The Piedmont wrestlers kicked off their 2010 season with a victory over Class 4A No. 6 McLoud. The dual took place at Oklahoma City University. Coach Erik Ford said that the dual gave the wrestlers a lot of confidence going forward and was a good experience for them to wrestle at a college venue. Aaron Hane was matched up against a returning state placer, and won by two points. Hunter Winkle sealed the early season upset by pinning his opponent.

Jori Davis stands next to the Gatorade Player of the Year banner outside Piedmont High School. Davis won three cross country state titles while she was in high school.

No. 4: Jori Davis named Gatorade Player of the Year, signs with OSU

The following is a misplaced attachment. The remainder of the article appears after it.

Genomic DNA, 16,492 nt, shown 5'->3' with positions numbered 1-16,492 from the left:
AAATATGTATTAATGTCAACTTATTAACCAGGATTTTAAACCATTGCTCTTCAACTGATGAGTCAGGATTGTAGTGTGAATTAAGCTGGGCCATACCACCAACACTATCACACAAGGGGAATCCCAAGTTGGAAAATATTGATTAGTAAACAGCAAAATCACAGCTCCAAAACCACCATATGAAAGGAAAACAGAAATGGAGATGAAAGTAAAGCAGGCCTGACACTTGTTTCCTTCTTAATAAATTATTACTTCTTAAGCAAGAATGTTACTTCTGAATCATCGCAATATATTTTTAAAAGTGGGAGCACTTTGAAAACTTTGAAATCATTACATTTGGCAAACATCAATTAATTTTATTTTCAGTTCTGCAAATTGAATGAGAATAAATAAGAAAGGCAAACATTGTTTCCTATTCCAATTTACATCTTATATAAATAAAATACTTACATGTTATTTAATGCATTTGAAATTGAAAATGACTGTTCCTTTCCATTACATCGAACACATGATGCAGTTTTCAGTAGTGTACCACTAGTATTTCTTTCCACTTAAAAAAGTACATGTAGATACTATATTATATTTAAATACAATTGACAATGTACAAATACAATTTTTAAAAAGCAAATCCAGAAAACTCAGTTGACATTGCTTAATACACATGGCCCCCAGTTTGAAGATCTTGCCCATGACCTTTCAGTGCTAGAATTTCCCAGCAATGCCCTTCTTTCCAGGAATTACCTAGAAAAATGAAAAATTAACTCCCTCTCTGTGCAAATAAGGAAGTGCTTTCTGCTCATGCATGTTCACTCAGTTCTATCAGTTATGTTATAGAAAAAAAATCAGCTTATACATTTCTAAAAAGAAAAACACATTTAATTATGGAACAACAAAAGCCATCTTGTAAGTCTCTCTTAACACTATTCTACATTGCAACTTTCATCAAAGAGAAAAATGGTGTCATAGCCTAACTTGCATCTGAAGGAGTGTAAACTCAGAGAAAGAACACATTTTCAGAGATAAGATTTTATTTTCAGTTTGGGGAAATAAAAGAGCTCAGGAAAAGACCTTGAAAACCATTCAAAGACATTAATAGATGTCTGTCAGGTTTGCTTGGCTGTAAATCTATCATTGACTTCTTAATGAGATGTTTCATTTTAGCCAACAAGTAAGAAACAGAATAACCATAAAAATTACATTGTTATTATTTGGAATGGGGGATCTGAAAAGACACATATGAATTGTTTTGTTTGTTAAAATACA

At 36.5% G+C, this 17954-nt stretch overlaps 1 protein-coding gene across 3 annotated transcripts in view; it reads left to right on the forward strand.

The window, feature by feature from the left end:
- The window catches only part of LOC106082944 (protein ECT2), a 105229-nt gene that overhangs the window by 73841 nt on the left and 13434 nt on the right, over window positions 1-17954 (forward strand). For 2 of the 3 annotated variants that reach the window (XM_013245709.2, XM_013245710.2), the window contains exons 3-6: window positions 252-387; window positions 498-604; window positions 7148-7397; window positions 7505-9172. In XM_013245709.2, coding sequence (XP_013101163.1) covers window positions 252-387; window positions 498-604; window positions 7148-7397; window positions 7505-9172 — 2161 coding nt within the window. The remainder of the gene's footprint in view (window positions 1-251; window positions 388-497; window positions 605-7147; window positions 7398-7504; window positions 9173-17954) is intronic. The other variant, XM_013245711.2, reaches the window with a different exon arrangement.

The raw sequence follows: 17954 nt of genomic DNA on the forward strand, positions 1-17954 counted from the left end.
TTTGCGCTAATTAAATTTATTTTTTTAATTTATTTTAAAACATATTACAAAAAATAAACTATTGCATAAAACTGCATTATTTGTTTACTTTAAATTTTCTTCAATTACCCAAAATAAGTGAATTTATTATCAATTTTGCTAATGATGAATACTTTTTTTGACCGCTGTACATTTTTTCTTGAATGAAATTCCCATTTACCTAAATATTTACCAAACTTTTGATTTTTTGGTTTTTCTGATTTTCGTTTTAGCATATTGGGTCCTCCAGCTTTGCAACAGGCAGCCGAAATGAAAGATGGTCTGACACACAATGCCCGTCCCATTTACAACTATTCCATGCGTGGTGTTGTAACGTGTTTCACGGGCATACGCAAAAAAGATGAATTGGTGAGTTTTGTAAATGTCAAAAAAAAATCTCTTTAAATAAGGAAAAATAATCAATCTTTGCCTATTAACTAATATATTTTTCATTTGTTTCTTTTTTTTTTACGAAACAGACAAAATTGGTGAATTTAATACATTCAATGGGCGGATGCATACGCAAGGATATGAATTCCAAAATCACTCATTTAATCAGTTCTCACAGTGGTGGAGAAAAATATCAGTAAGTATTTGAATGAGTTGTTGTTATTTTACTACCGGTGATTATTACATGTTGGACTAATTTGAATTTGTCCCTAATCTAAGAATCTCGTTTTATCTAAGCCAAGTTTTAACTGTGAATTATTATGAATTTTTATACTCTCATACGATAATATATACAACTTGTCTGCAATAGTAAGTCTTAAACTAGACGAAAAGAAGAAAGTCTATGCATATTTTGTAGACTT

Cross country runner Jori Davis was one of Piedmont’s most decorated athletics when she graduated last year. In addition to her three state cross country championships, Davis was named the Gatorade Cross Country Player of the Year in January. She won state titles her freshman, junior, and senior years. Davis’ title from her senior year was won with a time of 11 minutes 52.12 seconds. She was praised by Coach Amanda Tims for her encouragement and leadership.

Just three weeks after being named player of the year, Davis signed with Oklahoma State. Davis was also recruited by North Carolina, Arkansas, UCLA, Texas A&M, and Texas Tech. Davis said that she made the choice to go to OSU because of the coaches and the school.

No. 3: Softball reaches fifth straight state tournament